GATE (Gifted and Talented Education)

A couple years ago, RPS  didn’t have enough sixth grade classrooms for gifted (G)  and highly gifted (HG) students who had been identified in fourth grade in preparation for middle school placement.  I am proud to have been a strong supporter of the additional classrooms, teachers and resources to meet their educational needs at Kellogg and Willow Creek. 

So who exactly are G and HG students? Oftentimes people think they are the  “really smart kids” who can do just fine on their own and don’t need different kinds of resources.  These students have the same challenges (and often more) as their peers in navigating their years to adulthood. 

Nationally, gifted students are in the top 5% on nationally normed tests.  In Rochester, 15% of all students are in the top 5% of those tests, and 1-2% are HG. Some G and HG students are twice exceptional (2E): that is,  G or HG plus any disability.  (ADD, ADHD  and dyslexia are often common.) These are the kids who are most likely to fall through the cracks; our program doesn’t start soon enough and go fast enough.

The teachers who work with our gifted students do a tremendous job with the time and resources available to them, and I applaud them for their efforts.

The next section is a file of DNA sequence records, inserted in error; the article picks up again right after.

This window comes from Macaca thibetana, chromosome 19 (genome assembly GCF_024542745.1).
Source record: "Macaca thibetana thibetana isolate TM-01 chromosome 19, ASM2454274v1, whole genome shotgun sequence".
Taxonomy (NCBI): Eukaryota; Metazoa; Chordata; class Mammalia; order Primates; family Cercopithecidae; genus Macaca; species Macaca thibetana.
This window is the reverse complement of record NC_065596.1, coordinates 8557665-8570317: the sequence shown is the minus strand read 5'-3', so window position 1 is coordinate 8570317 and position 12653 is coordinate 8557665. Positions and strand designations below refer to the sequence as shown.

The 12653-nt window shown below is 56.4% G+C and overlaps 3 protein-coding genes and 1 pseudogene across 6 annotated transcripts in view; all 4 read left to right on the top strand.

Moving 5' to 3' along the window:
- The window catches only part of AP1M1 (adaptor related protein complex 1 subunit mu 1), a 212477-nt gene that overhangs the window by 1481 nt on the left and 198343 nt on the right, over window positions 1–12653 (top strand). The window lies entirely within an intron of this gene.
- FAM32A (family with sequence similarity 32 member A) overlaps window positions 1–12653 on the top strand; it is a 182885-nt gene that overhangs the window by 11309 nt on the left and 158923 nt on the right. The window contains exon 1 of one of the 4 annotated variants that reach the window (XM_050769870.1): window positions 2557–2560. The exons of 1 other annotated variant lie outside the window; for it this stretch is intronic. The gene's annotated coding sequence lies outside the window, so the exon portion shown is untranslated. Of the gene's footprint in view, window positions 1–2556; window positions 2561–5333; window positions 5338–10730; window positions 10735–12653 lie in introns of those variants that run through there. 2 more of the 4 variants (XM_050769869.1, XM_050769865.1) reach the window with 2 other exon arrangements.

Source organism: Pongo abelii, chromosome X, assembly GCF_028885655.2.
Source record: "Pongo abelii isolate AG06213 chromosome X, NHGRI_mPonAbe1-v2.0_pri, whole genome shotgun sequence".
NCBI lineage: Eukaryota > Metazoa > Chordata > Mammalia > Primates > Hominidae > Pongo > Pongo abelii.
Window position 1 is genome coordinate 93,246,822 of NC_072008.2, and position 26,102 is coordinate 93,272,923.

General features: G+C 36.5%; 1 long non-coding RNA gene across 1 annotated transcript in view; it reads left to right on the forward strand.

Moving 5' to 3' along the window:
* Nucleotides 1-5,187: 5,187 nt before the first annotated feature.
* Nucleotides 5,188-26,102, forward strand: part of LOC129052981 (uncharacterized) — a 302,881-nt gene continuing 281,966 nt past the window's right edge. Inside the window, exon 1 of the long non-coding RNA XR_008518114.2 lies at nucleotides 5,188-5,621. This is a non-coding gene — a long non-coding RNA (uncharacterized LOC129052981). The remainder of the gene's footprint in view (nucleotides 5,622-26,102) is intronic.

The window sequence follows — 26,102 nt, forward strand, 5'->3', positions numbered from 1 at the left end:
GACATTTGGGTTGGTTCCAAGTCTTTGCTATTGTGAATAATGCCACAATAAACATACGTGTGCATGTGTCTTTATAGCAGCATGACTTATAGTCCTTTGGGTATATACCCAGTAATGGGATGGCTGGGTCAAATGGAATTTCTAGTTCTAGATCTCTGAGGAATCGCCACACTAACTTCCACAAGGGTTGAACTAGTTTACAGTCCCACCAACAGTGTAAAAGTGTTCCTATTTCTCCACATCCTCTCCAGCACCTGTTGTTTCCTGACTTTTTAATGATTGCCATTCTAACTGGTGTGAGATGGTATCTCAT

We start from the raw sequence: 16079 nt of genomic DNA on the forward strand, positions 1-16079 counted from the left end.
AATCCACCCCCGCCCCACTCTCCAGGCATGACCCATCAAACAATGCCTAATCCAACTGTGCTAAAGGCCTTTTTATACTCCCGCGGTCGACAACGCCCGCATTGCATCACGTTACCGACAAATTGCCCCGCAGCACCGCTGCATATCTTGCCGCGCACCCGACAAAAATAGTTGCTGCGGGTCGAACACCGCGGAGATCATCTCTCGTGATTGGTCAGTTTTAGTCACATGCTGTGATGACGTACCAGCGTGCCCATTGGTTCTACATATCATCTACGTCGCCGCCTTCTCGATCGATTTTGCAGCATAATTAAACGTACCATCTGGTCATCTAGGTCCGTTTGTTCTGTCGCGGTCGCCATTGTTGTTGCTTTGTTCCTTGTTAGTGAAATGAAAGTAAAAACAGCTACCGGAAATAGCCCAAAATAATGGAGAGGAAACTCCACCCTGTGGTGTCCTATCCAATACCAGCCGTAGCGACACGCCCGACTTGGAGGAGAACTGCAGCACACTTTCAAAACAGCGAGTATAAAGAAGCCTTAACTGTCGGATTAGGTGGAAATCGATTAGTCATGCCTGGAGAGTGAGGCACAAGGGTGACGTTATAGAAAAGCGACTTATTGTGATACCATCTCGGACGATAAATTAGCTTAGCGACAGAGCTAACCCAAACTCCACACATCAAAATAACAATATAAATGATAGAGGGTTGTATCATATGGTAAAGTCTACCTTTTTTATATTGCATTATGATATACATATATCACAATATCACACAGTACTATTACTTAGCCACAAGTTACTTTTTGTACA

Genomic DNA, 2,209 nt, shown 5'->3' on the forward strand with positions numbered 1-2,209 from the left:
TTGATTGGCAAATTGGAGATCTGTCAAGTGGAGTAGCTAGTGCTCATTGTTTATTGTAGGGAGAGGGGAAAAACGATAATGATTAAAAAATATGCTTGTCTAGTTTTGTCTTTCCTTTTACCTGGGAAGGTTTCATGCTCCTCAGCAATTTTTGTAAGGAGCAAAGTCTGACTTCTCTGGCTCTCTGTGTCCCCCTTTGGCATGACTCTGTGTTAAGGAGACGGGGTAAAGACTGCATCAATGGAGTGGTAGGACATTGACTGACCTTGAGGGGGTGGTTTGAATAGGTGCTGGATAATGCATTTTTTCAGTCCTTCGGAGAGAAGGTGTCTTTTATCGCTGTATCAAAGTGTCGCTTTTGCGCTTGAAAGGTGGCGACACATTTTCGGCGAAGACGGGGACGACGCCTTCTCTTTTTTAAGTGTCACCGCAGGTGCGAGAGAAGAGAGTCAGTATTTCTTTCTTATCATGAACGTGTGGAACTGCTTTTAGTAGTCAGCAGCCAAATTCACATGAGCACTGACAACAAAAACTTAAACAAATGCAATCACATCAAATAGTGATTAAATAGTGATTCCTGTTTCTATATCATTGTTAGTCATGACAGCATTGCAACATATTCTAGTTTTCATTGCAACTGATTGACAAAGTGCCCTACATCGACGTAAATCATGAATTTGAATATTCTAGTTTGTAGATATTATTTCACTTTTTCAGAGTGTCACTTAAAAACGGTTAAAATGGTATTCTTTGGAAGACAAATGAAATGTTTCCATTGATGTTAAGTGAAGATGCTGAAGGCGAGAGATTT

There are multiple criteria apart from standardized test scores, including portfolios, writing prompts, and evidence of other work to identify G and HG students.  This is critically important in order to identify historically underrepresented students, those with learning disabilities and/or those who don’t test well.  I remain committed to providing the resources necessary for their success.

GATEway Science Fair

Every year, elementary students in grades three through six can participate in the GATEway Science Fair which occurs in February.  Each project is reviewed by at least three scientists or researchers.  The student explains the project to each reviewer who will  ask questions about the project and engage in constructive conversation.  At the end of the fair, the student receives a written review sheet from each reviewer.  There is also a presentation from the Minnesota Science Museum that students attend.

This is intentionally not a competition.  The purpose is to introduce the student to hands on experience in the scientific method, to meet a scientist, and to stimulate their interest in science.  Registration is through Community Education and there are about a dozen community and business partners that sponsor the fair. Additionally, there are many volunteers who do all the advance preparation and new helpers are always welcome!

The 30th annual fair will be on February  23, 2019 in the Gonda Building.  You may not see me there, but you will hear me since I have the privilege of being the “voice” of the fair, making the announcements to keep it running on time!  

This is another wonderful example of community members working together for the benefit of our students!